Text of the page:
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Publication numberUS3223523 A
Publication typeGrant
Publication dateDec 14, 1965
Filing dateJul 5, 1963
Priority dateJul 5, 1963
Publication numberUS 3223523 A, US 3223523A, US-A-3223523, US3223523 A, US3223523A
InventorsArthur Adler
Original AssigneeC K Williams & Co Inc
Export CitationBiBTeX, EndNote, RefMan
External Links: USPTO, USPTO Assignment, Espacenet
Methods for improving pressed properties and characteristics of sintered powder metal compacts
US 3223523 A
Abstract  available in
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Claims  available in
Description  (OCR text may contain errors)

United States Patent Office 3,223,523 METHODS FOR IMPROVING PRESSED PROPER- TIES AND CHARACTERISTIQS F SINTERED POWDER METAL COMPACTS Arthur Adler, C. K. Williams & Co. Inc., Easton, Pa. No Drawing. Filed July 5, 1963, Ser. No. 293,147 13 Claims. (Cl. 75212) The present application is a continuation-in-part of my copending application Serial No. 773,108, filed November 10, 1958, now abandoned.

This invention relates to methods for improving the pressed properties, such as the green strength and density, of powdered stainless steel compacts.

Stainless steel powders, such as types 302 and 316 alloys, are known to be hard and brittle, and are therefore extremely difiicult to compact except to very simple shapes. These characteristics may be due in part to oxides on the surface of said powders. However, regardless of the cause, stainless powders differ in this property from most other metals and alloys, including copper, brass, bronze, and iron, all of which are relatively malleable.

Because of these undesirable characteristics, such stainless steel powdered materials may be totally incompressible, or after pressing, they will have limited strength, requiring great care in further processing. In some cases, the production costs render these materials uneconomic for many applications, and their compacting pressures are often in excess of practical working conditions.

The present process has for one of its objects the altering of said brittle, hard, or otherwise incompressible powders, so as to make them readily moldable under standard compacting conditions, yielding higher pressed or green strength. For example, a powder ordinarily requiring a compacting pressure of 60 tons per square inch (t.s.i.) which yields a green strength of 400 pounds per square inch (p.s.i.) can be converted by the present method to a powder pressing effectively at 30 t.s.i. with a green strength of 2500 p.s.i. or more, without appreciably changing the finished properties of the sintered parts produced.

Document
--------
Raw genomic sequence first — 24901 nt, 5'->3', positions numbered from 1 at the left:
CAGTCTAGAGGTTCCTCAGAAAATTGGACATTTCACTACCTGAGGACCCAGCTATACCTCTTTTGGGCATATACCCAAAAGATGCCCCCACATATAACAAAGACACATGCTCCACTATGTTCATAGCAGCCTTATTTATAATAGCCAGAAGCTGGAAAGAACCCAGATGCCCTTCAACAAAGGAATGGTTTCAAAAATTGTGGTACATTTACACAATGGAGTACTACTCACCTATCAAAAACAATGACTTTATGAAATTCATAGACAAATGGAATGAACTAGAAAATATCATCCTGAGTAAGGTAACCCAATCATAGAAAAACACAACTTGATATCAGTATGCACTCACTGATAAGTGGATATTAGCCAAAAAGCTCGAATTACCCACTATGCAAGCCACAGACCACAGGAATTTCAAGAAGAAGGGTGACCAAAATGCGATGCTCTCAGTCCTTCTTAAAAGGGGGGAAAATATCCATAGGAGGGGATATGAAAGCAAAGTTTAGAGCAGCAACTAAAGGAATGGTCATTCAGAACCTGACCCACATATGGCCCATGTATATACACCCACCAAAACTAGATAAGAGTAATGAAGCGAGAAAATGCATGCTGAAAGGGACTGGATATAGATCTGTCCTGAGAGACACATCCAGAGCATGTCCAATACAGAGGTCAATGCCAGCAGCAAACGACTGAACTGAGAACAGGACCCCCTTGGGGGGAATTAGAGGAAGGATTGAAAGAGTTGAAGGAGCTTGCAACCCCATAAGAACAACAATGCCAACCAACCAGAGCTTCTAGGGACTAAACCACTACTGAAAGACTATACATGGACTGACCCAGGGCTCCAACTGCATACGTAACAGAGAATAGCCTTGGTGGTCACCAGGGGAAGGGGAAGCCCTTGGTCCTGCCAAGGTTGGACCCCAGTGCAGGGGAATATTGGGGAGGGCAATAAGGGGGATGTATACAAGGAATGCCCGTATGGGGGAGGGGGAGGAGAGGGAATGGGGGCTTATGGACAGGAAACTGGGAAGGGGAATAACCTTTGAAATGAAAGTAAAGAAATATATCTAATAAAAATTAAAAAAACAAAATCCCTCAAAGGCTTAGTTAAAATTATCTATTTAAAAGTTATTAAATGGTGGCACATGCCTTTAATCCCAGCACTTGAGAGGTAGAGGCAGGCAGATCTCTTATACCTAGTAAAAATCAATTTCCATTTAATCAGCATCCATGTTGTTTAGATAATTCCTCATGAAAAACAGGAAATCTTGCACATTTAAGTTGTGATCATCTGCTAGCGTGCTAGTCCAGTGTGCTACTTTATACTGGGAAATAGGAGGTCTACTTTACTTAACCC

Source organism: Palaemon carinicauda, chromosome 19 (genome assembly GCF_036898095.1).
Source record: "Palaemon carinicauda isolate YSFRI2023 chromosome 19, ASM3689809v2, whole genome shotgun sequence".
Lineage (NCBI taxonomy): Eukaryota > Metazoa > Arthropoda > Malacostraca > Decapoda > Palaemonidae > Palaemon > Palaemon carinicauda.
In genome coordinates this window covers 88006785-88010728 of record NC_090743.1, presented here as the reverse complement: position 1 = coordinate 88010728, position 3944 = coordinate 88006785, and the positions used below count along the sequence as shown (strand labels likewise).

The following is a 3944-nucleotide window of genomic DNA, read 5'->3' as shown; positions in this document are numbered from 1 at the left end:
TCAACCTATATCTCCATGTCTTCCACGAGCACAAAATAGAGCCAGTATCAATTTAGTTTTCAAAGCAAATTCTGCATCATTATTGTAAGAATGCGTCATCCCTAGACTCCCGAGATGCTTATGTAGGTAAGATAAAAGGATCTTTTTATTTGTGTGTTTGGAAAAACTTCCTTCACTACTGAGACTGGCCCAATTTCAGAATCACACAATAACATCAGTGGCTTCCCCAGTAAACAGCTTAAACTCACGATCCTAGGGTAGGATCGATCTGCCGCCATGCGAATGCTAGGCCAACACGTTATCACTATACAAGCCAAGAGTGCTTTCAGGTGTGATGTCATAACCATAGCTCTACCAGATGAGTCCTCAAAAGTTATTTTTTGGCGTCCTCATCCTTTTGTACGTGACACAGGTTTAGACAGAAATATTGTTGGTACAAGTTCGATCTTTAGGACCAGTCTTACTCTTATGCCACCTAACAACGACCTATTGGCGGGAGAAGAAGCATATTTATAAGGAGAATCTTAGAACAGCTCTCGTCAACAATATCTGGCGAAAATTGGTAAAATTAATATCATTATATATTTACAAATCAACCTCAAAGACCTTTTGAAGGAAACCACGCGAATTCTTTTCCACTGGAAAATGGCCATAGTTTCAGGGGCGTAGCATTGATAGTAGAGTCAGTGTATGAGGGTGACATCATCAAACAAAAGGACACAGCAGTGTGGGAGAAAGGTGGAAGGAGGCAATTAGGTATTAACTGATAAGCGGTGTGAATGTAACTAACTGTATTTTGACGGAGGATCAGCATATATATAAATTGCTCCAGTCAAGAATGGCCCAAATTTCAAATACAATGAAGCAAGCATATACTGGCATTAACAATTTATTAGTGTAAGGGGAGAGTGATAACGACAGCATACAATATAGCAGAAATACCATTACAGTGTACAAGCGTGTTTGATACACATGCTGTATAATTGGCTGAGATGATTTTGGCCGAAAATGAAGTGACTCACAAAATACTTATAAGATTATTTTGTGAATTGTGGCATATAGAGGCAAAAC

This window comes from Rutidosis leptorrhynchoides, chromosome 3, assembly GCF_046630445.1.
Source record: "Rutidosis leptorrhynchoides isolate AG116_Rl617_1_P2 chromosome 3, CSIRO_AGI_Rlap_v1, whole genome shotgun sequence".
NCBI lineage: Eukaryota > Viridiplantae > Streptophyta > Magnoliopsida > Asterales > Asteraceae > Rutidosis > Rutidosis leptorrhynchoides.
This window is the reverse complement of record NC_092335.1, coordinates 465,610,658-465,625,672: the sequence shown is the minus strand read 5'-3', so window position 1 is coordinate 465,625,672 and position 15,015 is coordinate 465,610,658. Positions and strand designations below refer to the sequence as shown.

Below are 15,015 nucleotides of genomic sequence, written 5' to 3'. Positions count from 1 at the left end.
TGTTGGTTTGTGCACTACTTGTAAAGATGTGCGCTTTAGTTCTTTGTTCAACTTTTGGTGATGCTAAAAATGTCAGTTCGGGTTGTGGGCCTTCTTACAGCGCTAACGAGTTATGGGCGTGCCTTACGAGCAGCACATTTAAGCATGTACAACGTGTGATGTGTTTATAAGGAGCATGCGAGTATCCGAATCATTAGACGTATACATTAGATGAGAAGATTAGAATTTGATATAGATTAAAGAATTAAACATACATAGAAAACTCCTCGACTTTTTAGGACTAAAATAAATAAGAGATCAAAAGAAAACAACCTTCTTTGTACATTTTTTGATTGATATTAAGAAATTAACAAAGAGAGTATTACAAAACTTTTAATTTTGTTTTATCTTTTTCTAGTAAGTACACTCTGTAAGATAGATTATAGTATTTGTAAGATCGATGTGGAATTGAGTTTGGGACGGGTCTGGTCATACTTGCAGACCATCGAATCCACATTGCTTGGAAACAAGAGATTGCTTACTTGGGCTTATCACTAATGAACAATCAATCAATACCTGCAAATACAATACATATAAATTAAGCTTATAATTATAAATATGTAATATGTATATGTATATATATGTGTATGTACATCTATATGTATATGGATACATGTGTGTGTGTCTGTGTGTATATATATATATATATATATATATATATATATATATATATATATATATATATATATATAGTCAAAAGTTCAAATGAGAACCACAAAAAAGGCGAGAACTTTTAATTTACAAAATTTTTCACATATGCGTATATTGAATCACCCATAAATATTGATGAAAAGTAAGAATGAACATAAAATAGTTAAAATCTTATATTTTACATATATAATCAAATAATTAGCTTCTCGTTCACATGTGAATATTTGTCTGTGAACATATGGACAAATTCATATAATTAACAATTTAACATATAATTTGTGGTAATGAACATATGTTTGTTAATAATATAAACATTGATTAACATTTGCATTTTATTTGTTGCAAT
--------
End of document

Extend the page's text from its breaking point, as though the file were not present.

Another object of this invention is to provide a highly improved process, including the steps of coating particles of stainless steel with a metal softer and more readily compressible than the metal particles, then compressing the coated particles, and sintering the compressed mass, thereby causing the coating to diffuse into the mass of the metal, leaving no trace of the coating on the surface of the particles.

Another object of this invention is to provide a method which can change the shape of a stainless steel powder particle, by converting its surface to a spongy porous mass of completely different character from the original finely divided metal.

Another object of this invention is to provide a method for improving the green or pressed properties of finely divided stainless steel particles, comprising adding to such particles a solution of a salt of one or more metals in an amount to saturate the particles, heating the mass to drive off the solvent, and then reducing said salt to its metallic constituent by means of a reducing gas.

The improvement in the green or pressed properties, according to the present invention, is made by chemically depositing on the surface of a stainless steel powder, a metallic constituent or constituents selected from the group consisting of molybdenum, copper and nickel, thereby providing an oxidation-resistant product which is readily compacted at relatively low pressure, and which exhibits the desirable chemical and physical properties of stainless steel upon sintering.

3,223,523 Patented Dec. 14, 19%.?

The amount of the metal to be deposited on the surface of a given powder particle is governed by the physical and chemical properties desired in finished sintered product. When the coated powder is finally sintered, the coating should diffuse uniformly throughout the mass, becoming a constituent alloying element of the total composition, leaving no distinct single metal phase in the grain or surface structure as existed in the powdered form.